Additionally, we were granted permission to examine and RTI Moabite figurines, decorated pottery, statuettes, and inscriptional material discovered at Ataruz that are now currently housed in the Madaba Museum. Two of our students took a leading role in this endeavor as we provided training for the setup and execution of the imaging of these ancient artefacts. Other students were able to produce high-quality drawings of the images and of the architectural features of the site. Many images and drawings that our BYU students were able to produce will be used in a future monograph and articles about Ataruz that we hope will be completed in 2020.
We have already begun presenting some of our findings from our excavations and are working on two articles that we hope to submit by the end of 2019:
• Ji, C. and Schade, A. “THE KHIRBAT ATARUZ PROJECT, 2016-2017: EXCAVATIONS OF THE ACROPOLIS AND SOUTHEASTERN SLOPE,” paper presented at the American Society of Oriental Research Annual Meeting, Jordan Archaeology section, Denver, November 2018.
• Ji, C. and Schade, A. “Khirbat Ataruz in the Late Iron IIB and Iron IIC Periods: Synthesizing 15-Years of Archaeological Excavation Findings,” paper accepted for presentation at the 14th International Conference on the History and Archaeology of Jordan, Florence, Italy, January 2019.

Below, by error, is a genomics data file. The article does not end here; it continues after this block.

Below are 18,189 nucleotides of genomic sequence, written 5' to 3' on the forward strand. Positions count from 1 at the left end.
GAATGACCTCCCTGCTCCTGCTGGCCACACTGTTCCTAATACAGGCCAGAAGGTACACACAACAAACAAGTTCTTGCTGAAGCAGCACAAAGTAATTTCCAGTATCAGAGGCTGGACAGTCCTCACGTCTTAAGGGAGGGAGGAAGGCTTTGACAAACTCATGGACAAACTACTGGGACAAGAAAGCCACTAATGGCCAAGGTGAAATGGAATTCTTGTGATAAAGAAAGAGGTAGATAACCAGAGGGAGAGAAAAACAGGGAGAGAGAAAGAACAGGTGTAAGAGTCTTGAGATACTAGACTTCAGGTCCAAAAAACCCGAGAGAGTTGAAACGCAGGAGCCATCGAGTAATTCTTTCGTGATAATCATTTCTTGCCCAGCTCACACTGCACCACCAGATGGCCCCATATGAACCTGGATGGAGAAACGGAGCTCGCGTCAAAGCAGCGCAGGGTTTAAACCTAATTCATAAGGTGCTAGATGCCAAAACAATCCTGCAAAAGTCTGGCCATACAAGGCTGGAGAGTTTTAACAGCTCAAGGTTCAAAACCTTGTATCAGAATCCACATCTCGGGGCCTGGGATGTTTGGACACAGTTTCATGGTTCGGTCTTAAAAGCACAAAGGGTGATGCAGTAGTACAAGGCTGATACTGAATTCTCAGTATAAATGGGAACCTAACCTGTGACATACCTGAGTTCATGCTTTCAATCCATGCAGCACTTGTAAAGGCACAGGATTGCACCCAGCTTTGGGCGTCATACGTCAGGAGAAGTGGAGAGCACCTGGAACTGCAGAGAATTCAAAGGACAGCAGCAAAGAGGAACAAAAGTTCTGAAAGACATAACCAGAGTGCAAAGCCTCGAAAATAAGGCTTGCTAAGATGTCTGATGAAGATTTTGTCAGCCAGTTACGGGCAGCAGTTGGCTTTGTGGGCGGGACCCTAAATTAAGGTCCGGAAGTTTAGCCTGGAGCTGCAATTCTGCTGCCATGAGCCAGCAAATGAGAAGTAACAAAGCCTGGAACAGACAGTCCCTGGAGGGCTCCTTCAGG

• Ji, C. and Schade, A. “A Preliminary Report of the 2016-17 Seasons of Khirbat Ataruz Excavations,” to be submitted to the Annual of the Department of Antiquities of Jordan.
• Ji, C. and Schade, A. “A Monumental Staircase of the Ataruz Temple?: Excavating Field G at Khirbat Ataruz,” to be submitted to Andrews University Seminary Studies.
• “Excavations at Khirbat ‘Ataruz, Jordan: BYU Students Make Major Contributions,” in Religious Education Highlights (Fall 2017), 22-25.
Additionally, we were granted permission to RTI Northwest Semitic inscriptions at the Louvre Museum in Paris on the way home. I was able to take two students with me into the museum where we worked to capture images that would enable us to examine objects and texts from new perspectives afforded by the RTI technology. This endeavor was difficult, as the process was time consuming, the lighting and spatial conditions were extremely difficult to work with, and working next to windows, we battled shifting lighting conditions with the movement of the sun. However, we are working to process all these images and hope that they will enable us to create some significant photos to be used in future publications.
Our students have played an important role in our project, and in the course of the dig the students were able to achieve and develop the following skills well:
• Methodology and application of archaeological techniques
• Familiarity with the history and textual evidence of Jordan
• Experience in the field
• Leadership opportunities and overseeing the work of a team
• Familiarity with site reports and the procedures of a dig